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Monday, August 04, 2008

"The Growth Agenda"

That's how John Key describes it.

It involves rolling back the RMA as legislative priority second only to tax cuts. It involves:
  • "infrastructure bonds" [Crown debt]
  • "public-private partnerships" [tolling by Australians]

    Peter Cresswell:

    OF THE FEW DETAILS released that actually describe what they would do in that first 100 days (and who now expects details from this lot?), all they really establish is they will make it easier for the government to "Think Big" -- requiring projects of so called "national importance" to be consented in ninety days, or else.

    That doesn't help you or I get our projects built and our property rights protected, but it would allow the government to steamroll over people' property rights to push through projects like the Waikato pylons.

    They don't want to protect your property rights. They don't want to make it easier for you to build, they only want to make it easier for them to build, using borrowed money.


    Money borrowed for their tax cuts. That's the priority.

    Cullen has left the Crown in a cosy fiscal position - certainly relative to the public at least. The private sector is carrying historically large debt while the Crown is now (!) in a net credit situation. Our sovereign entity is in a strong financial position relative to many other national governments.

    So, the thinking goes, Jo Voter will say: yeah, fuck it, let's borrow a bit more on the government tab while I get my money back through tax cuts and I can use that $50 a week to pay off the credit card and start doing some serious shopping.

    Labour will go hard on Cullen's record and target National's "muldoonism" in this campaign. They have to paint them effectively as:
  • untrustworthy
  • risky
  • radicals
    But being Labour it will be under the rubric of:
  • New Right Tory Scum
    - a vibe that inevitably seeps out. Cullen's "rich prick" being a classic. They will lose to the natural third term swing away from the incumbent government if they can't cut through and scare the horses back to the Labour Kraal.

    So, should we be alarmed about National's policy to promote PPPs and tolling and increasing government debt? Or should we be alarmed that it is Labour's policy to promote PPPs, tolling and that they just blew the surplus?

  • 7 Comments:

    At 4/8/08 12:42 pm, Anonymous Anonymous said...

    This election is about what is in it for me. I really don't give a fuck about cullens record but my wallet so fuck you and your scare tactics.

     
    At 4/8/08 1:35 pm, Anonymous Anonymous said...

    This election is about what is in it for me. I really don't give a fuck about cullens record but my wallet so fuck you and your scare tactics.

    Selfish and proud - what an outstanding example of being a New Zealander

     
    At 4/8/08 1:35 pm, Anonymous Beepee of Auckland said...

    Just a comment on the tolling of roads.What is wrong with it? If you don't wont to pay then don't use it as they always have an alternative route.I have seen how road tolls work in Queensland and they don't seem to grizzle because look at the state of their tolled roads.Tolls helped pay for the 5 laned M1 from Brisbane to the Gold Coast and what a magnificant motorway and all the other tolled roads quality make ours look like backblock farm tracks, and if you don't want to pay tolls over their you just use the non tolled roads that go to the same place be it slightly later.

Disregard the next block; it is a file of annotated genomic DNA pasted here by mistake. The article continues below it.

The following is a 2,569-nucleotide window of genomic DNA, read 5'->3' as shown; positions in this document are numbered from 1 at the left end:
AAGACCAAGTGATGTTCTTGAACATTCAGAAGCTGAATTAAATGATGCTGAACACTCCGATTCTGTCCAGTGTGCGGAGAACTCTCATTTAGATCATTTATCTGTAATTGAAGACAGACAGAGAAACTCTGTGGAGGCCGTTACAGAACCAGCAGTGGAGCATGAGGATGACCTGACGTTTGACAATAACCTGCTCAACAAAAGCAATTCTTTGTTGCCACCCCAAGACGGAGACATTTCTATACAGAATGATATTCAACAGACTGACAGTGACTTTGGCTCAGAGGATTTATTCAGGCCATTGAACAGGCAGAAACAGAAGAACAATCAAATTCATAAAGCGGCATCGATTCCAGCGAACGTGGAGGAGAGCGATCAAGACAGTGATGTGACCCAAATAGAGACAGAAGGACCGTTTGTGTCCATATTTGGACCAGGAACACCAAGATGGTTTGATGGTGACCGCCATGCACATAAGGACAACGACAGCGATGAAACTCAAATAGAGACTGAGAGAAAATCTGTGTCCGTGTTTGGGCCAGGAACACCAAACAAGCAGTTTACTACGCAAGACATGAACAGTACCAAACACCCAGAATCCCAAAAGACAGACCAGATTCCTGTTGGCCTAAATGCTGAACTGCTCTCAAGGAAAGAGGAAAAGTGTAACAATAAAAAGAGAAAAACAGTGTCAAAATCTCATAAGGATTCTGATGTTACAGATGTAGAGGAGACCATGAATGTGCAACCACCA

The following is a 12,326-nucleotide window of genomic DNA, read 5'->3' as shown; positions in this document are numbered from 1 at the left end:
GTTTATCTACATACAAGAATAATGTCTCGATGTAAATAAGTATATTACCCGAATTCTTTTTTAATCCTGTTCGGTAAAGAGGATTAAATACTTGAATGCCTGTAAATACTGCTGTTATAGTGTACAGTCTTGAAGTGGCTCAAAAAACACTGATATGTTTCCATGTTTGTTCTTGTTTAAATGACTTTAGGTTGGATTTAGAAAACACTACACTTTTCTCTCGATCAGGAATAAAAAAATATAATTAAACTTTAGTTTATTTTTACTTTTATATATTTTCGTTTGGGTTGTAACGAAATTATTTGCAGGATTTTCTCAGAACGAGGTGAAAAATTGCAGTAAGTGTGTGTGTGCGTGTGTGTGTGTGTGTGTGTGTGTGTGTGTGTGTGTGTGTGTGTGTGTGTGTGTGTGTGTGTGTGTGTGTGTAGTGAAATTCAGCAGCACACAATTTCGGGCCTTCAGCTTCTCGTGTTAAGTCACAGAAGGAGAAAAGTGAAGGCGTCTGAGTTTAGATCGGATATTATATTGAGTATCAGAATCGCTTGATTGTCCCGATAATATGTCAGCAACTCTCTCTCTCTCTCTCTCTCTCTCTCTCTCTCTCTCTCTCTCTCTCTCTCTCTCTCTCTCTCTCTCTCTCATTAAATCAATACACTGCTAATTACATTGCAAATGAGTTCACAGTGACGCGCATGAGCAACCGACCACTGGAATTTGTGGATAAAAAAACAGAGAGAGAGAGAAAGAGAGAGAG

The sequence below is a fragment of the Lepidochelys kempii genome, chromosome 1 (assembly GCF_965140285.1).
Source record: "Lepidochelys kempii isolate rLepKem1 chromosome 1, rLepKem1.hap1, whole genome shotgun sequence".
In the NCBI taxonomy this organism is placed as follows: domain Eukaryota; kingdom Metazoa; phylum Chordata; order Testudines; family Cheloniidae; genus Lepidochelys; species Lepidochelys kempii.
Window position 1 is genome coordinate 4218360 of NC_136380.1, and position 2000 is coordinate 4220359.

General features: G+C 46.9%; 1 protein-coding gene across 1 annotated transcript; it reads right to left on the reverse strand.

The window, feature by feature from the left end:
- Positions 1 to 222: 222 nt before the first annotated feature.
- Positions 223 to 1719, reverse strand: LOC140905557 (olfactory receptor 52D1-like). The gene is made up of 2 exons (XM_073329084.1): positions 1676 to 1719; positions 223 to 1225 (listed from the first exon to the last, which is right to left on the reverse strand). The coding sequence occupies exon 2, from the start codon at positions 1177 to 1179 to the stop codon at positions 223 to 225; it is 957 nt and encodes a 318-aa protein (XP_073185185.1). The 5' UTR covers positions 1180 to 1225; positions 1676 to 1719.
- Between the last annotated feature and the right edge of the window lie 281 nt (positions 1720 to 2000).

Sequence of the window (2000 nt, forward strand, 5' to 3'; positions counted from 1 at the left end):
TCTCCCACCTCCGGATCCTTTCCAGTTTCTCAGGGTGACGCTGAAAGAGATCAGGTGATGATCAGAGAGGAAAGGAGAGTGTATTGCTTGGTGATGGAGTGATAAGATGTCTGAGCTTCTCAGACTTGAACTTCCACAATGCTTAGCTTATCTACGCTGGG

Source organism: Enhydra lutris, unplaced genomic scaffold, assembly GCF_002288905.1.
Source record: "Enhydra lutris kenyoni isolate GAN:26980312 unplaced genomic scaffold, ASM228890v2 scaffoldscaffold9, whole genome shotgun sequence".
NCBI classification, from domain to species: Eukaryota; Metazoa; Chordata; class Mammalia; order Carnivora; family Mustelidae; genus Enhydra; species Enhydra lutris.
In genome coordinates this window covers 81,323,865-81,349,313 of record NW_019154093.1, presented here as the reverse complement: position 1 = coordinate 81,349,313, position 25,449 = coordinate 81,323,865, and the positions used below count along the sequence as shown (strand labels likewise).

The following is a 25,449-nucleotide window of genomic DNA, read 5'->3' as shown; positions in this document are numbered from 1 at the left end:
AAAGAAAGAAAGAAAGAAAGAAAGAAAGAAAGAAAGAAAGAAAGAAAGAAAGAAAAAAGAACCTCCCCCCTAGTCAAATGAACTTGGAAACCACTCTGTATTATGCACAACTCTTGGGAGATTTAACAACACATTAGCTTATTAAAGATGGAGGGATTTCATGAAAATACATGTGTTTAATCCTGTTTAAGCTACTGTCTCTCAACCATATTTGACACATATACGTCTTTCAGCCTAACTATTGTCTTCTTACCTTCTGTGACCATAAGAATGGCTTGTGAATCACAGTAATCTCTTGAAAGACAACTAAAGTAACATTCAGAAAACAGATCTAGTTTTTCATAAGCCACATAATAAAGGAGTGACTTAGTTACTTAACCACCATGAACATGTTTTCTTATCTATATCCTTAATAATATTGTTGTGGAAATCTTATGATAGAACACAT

At 4/8/08 2:41 pm, Anonymous Anonymous said...

    Damn straight I'm selfish and proud. Maybe you like to pay for tens of thousands of useless benficeries and bureaucrats while being unable to buy a house because tax takes too much of your income. If so then fuck you douchbag.

     
    At 4/8/08 2:50 pm, Anonymous Anonymous said...

    PS 1:35

    Stop being such as fucking a fucking labour tool.

     
    At 4/8/08 7:18 pm, Anonymous mawm said...

    Cullen has left the Crown in a cosy fiscal position

    No he has not.

    What have we got after a decade of fabulous growth? A country still living in the 1950's.

     
    At 5/8/08 12:25 pm, Blogger heisenbug said...

    From what I've read, New Zealand has a problem (getting worse) with productivity; we are not very productive. I see two main ways to increase productivity: either work more or work more efficiently (working smarter). Thanks to Working for Families and similar income redistribution rubbish, there's now a significant disincentive to working more. My next-door neighbour is a case in point - a boilermaker who simply can't be bothered doing overtime any more because it cuts into his several-hundred-dollars-a-week subsidy from WFF. Working smarter is a whole different problem which involves better education and higher skill levels. Employers don't know what NCEA actually *means* in terms of a prospective employee's suitability for a job, so now we're screwed on both counts.

    In a period of unprecedented good economic times, we've hamstrung ourselves with benefits for the middle class and an education system with no meaningful assessment or measurement of achievement. Get rid of WFF and institute some real learning standards again (including the possibility of failure) and maybe we'll then be able to see where we are going.

     

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